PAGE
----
“You can’t make things like this is you want to be taken seriously, Szer,” Kyria said. For the first time, Kyria didn’t sling an arm around him, or step closer to him, but stayed back out of reach. He backed away from the blade and Szeren couldn’t fail to see the distaste on his friend’s face, despite his forced joviality. “Now make me a real dagger with a proper hilt, not some ornamental piece I’ll be afraid of snapping in half!”

Szeren was crushed, and he not only hadn’t confided in Kyria, he’d chosen not to confide in anyone. Who he fed from was nobody’s business anyway. Now, over five hundred years later, his secret was still his own, but any shame or guilt he felt over his feeding had faded away with all the other emotions he no longer felt.

Rising, Szeren forced his body to shift into mist. Pouring out into the temperate New Zealand night, he went in search of the warm male blood that would see him back to his homeland and the end. He didn’t have to go far. Caradoc’s was a mere ten city blocks from his condo, and there were always pretty boys draped around the popular club like cheap prints. Pick one up and another would take its place, beautiful but somehow empty of meaning, the kind of decorations nobody ever framed because anyone with a truly discerning eye could see that they were merely factory prints, not artist originals.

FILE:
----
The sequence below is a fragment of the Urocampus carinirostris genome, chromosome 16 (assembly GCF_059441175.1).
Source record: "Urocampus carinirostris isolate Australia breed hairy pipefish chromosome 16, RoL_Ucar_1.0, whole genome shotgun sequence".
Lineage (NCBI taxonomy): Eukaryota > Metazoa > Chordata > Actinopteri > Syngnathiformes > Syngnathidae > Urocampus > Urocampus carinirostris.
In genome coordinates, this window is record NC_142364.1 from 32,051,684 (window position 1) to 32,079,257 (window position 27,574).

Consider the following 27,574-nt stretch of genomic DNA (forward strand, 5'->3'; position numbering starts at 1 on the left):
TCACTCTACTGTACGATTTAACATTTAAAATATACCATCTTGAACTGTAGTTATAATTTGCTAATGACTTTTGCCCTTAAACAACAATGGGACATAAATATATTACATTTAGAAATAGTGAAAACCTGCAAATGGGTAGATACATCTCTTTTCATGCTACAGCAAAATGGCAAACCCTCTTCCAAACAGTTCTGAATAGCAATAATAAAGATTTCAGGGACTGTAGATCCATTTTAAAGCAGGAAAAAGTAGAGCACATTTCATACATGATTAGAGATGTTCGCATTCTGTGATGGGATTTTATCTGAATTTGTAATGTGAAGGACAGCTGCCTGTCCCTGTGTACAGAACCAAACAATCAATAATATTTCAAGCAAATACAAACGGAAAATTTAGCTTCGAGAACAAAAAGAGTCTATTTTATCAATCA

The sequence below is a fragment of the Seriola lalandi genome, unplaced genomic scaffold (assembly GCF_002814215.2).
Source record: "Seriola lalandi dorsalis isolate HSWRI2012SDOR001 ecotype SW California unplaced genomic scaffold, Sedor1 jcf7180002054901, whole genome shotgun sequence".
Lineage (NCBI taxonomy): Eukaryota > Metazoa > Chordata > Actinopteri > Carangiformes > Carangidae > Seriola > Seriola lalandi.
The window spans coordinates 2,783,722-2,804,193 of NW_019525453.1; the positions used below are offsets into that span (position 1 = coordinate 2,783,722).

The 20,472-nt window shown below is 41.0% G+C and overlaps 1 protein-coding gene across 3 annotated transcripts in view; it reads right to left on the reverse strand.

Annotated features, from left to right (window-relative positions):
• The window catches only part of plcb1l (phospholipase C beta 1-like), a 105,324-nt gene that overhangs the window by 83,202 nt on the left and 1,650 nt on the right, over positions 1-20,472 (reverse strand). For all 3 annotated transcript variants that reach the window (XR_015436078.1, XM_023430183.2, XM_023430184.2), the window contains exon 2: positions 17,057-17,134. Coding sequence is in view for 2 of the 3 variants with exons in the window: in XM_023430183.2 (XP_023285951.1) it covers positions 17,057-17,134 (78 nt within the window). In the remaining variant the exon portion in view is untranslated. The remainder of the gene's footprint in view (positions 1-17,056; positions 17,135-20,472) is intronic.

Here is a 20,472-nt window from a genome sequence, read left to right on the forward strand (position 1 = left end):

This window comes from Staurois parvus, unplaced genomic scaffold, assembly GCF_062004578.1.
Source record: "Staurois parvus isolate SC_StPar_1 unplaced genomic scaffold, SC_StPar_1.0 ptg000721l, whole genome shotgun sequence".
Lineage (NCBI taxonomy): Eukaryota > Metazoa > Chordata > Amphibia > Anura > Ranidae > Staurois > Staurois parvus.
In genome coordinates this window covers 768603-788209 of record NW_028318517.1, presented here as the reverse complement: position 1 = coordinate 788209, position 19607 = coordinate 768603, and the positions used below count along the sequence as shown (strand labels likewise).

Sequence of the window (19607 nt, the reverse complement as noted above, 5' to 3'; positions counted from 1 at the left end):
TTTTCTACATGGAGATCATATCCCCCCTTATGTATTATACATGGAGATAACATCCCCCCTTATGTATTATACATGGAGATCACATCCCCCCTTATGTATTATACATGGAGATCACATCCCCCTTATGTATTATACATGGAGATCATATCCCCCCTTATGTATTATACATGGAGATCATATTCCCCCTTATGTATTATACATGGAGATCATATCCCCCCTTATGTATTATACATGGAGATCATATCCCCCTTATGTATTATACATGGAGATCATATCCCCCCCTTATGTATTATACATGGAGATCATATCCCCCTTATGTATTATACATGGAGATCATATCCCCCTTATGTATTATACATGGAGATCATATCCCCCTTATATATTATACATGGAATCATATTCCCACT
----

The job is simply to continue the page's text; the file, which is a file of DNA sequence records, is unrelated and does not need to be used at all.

Szeren walked past the wait line filled with men in designer suits and women decked out in club clothes, looking out of place in his tight jeans and T-shirt, but somehow right at home as soon as he approached the bouncers. They nodded at him and let him in without checking their clipboards, causing more than a few grumbles from the line. Szeren ignored it all; his hunger was threatening to break free of his control. Feeling as though his skin were stretched too tight, he moved through the crowd ignoring the hands that reached out to touch him and the admiring looks from both women and men. He took up a post by the dance floor and eyed the crowd, trying to find what he needed.

He’d begun to despair and was thinking of leaving, of going across town to Live Wire, an all-male, very gay establishment, when he saw them. Young, mid-twenties, and as sweet as summer strawberries, they had to be cousins, or possibly even brothers. Szeren felt his fangs elongate as his stomach cramped painfully. About six feet tall, the two young men were built like soccer players, lean with strong legs. He knew their hair was dark, probably black, but he couldn’t be sure since he only saw shades of gray. It didn’t matter; he wanted – needed – them both. They moved against each other, sinuously dancing with a kinetic energy that Szeren could almost see crackling around their lithe muscular bodies. With a thought and a push, he was on the dance floor, insinuating his own, taller, broader body in between theirs. The one who was a bit younger looked up with startled eyes, which Szeren abruptly captured with his own icy blue eyes that flashed like diamonds under the neon of the strobe lights.